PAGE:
Marshall Wittman, writing for the DLC-backed Bullmooseblog.com during the Columbus event, took a swipe at the Daily Kos, which is based in Berkeley, Calif. "While someone from the daily Kosy (sic) confines of Beserkely might utter ominous McCarthyite warnings about the 'enemy within,' here in Columbus constructive, committed crusaders for progressivism are discussing ways to win back the hearts and minds of the heartland."
The battle does not elude Clinton, who spoke of the "divide" during her Columbus remarks as she accepted the role of leading an effort to craft a DLC agenda over the next year.
"Now, I know the DLC has taken some shots from within our party and it has returned fire, too," she said. "Well, I think it's high time for a cease-fire, time for all Democrats to work together based on the fundamental values we all share."
The DLC says in order to win in 2008 and become the majority party it must close the gaps in security, values and culture. DLC founder and CEO Al From has said the party must embrace the "Clintonism" of the former president, which he described not as an "expedient move to the center" but a "tough-minded modernization of liberalism."
During the meeting in Columbus, From told his audience that new ideas for Democrats include boosting the U.S. military forces by 100,000, forcing all colleges to accept military recruiting and ROTC programs on campus and reducing U.S. dependence on foreign oil by 25 percent in the next 20 years.
Increasing the military is something that Sen. Clinton also backs. In addition, she has spoken about the need to stay the course in Iraq, has recently promoted government regulation of violent video games and has spoken in favor of abstinence education for teens.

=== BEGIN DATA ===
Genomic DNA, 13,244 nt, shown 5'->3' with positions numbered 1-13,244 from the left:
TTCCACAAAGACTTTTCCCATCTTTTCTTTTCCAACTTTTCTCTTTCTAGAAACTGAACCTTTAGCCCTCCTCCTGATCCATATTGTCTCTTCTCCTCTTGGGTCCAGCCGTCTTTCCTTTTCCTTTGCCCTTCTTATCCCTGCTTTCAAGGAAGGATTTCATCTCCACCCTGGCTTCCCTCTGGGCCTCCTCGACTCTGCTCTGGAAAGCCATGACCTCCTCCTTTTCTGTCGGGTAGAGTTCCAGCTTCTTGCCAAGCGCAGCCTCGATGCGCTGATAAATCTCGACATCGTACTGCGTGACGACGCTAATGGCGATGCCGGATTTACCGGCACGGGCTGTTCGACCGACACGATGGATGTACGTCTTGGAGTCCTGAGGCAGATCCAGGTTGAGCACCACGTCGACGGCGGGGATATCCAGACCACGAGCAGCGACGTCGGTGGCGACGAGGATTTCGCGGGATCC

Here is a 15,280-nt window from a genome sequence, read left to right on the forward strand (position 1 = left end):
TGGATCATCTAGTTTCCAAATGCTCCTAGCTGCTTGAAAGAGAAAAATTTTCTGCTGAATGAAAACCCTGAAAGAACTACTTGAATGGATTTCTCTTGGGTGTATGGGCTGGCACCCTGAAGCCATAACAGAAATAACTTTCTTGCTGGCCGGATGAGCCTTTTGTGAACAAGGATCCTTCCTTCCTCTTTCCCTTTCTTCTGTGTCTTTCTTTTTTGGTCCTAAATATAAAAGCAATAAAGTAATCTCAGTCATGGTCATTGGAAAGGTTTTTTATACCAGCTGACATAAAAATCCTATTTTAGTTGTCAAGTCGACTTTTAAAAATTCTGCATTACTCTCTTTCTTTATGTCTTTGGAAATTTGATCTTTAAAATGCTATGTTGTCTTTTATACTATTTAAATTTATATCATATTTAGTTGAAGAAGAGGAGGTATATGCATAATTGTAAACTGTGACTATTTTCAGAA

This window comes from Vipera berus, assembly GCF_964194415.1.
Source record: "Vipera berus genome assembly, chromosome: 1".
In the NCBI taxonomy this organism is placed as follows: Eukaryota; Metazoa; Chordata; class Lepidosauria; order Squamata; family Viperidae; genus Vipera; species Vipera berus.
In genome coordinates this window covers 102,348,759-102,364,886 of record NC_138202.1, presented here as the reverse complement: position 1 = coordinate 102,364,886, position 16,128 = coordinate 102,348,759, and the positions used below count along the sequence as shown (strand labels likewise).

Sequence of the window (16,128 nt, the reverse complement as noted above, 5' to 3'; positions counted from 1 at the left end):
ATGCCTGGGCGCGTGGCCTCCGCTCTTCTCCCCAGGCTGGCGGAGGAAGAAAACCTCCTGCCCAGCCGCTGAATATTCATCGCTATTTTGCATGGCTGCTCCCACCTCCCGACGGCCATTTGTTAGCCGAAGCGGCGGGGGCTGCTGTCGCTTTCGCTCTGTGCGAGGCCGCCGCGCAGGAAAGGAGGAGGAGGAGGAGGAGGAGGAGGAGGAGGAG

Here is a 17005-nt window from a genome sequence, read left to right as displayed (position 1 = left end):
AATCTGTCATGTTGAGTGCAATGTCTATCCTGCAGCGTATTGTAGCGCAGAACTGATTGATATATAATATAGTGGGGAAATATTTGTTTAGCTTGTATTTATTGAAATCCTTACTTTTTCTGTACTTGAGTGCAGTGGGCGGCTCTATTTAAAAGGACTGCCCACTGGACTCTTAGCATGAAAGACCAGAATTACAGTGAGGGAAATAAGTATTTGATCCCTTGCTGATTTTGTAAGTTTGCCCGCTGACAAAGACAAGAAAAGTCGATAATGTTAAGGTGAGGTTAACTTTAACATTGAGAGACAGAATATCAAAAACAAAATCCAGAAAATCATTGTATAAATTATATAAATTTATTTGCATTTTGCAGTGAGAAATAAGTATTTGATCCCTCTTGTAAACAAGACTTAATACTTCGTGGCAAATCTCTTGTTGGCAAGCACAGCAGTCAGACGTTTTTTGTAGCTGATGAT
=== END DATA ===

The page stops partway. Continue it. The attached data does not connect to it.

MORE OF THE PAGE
Clinton has also raised issues and co-sponsored legislation on a variety of issues with Republican Sens. Bill Frist, Lindsey Graham and John McCain, said former Democratic Texas Rep. Martin Frost.
"I think she's doing exactly the right thing. Hillary is a very shrewd, smart politician," said Frost, a FOX News analyst.
Some say the partnerships and issue topics show Clinton is trying to move to the middle; others say she was never as liberal as the media and Republicans made her out to be.
"I think these are things Hillary has exhibited forever," said Marie Wilson, president of the White House Project, a non-partisan group dedicated to electing more women to office.
Clinton is trying to raise her positive profile by aligning herself with Republicans and distancing herself from the "rabid, radical left that she helped to create," said Republican strategist Kellyanne Conaway.
If Clinton does choose to run for president, one of her challenges, and possibly a major priority, will be to pull together disparate movements.
"Creating a winning coalition is the art of presidential politics and keeping everybody happy is hard and it’s the core thing we do in coalitions," said Simon Rosenberg, who worked on President Clinton's presidential campaigns and is now the president of the New Democrat Network, a close affiliate of the DLC.
"It isn't easy, and certainly there is going to be great debate in our party over where we need to go," Rosenberg said, calling current efforts part of the "rebuilding stage." As for the grassroots, Rosenberg is not ready to dismiss them.
"You can't build a winning party if you assume that the people helping you are hurting you," he said.
Ralph Miller, spokesman for My Vote is My Voice, a nationwide grassroots network, said hardly any consensus exists among the netroots about whether Clinton is the best presidential prospect for 2008.
"Let's see what prospects she brings to the table," he said. "She has a strong following and there are big advantages to having her in the process."